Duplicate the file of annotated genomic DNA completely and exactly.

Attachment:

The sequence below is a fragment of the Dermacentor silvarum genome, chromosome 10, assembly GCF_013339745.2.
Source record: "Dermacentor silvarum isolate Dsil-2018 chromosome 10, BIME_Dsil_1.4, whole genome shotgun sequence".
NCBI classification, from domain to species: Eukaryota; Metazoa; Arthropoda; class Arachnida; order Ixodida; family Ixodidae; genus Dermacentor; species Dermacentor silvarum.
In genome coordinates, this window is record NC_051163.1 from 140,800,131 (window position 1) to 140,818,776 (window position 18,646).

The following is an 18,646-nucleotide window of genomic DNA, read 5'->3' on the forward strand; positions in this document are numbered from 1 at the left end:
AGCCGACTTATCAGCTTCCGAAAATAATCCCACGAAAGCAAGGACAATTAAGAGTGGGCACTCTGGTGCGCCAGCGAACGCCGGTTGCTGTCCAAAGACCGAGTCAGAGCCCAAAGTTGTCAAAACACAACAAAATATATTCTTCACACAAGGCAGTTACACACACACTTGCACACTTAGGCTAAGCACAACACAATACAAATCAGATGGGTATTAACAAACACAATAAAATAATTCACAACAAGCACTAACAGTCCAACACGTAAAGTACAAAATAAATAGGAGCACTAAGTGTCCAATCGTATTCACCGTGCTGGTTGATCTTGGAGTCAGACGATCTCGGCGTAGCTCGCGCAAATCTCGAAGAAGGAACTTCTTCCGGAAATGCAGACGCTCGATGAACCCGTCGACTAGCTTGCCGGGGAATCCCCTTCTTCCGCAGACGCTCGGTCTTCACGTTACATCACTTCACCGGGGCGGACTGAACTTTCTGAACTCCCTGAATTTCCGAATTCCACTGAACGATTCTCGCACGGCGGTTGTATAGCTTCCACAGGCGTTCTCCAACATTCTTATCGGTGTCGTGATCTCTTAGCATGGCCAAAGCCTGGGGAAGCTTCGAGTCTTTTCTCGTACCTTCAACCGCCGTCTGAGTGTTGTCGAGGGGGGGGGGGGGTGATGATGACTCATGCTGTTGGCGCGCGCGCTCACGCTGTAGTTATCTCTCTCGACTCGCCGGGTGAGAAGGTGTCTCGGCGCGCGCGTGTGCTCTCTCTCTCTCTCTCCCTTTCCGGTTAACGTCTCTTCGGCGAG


The sequence below is a fragment of the Dermacentor silvarum genome, chromosome 10, assembly GCF_013339745.2.
Source record: "Dermacentor silvarum isolate Dsil-2018 chromosome 10, BIME_Dsil_1.4, whole genome shotgun sequence".
NCBI classification, from domain to species: Eukaryota; Metazoa; Arthropoda; class Arachnida; order Ixodida; family Ixodidae; genus Dermacentor; species Dermacentor silvarum.
In genome coordinates, this window is record NC_051163.1 from 140,800,131 (window position 1) to 140,818,776 (window position 18,646).

The following is an 18,646-nucleotide window of genomic DNA, read 5'->3' on the forward strand; positions in this document are numbered from 1 at the left end:
AGCCGACTTATCAGCTTCCGAAAATAATCCCACGAAAGCAAGGACAATTAAGAGTGGGCACTCTGGTGCGCCAGCGAACGCCGGTTGCTGTCCAAAGACCGAGTCAGAGCCCAAAGTTGTCAAAACACAACAAAATATATTCTTCACACAAGGCAGTTACACACACACTTGCACACTTAGGCTAAGCACAACACAATACAAATCAGATGGGTATTAACAAACACAATAAAATAATTCACAACAAGCACTAACAGTCCAACACGTAAAGTACAAAATAAATAGGAGCACTAAGTGTCCAATCGTATTCACCGTGCTGGTTGATCTTGGAGTCAGACGATCTCGGCGTAGCTCGCGCAAATCTCGAAGAAGGAACTTCTTCCGGAAATGCAGACGCTCGATGAACCCGTCGACTAGCTTGCCGGGGAATCCCCTTCTTCCGCAGACGCTCGGTCTTCACGTTACATCACTTCACCGGGGCGGACTGAACTTTCTGAACTCCCTGAATTTCCGAATTCCACTGAACGATTCTCGCACGGCGGTTGTATAGCTTCCACAGGCGTTCTCCAACATTCTTATCGGTGTCGTGATCTCTTAGCATGGCCAAAGCCTGGGGAAGCTTCGAGTCTTTTCTCGTACCTTCAACCGCCGTCTGAGTGTTGTCGAGGGGGGGGGGGGGTGATGATGACTCATGCTGTTGGCGCGCGCGCTCACGCTGTAGTTATCTCTCTCGACTCGCCGGGTGAGAAGGTGTCTCGGCGCGCGCGTGTGCTCTCTCTCTCTCTCTCCCTTTCCGGTTAACGTCTCTTCGGCGAG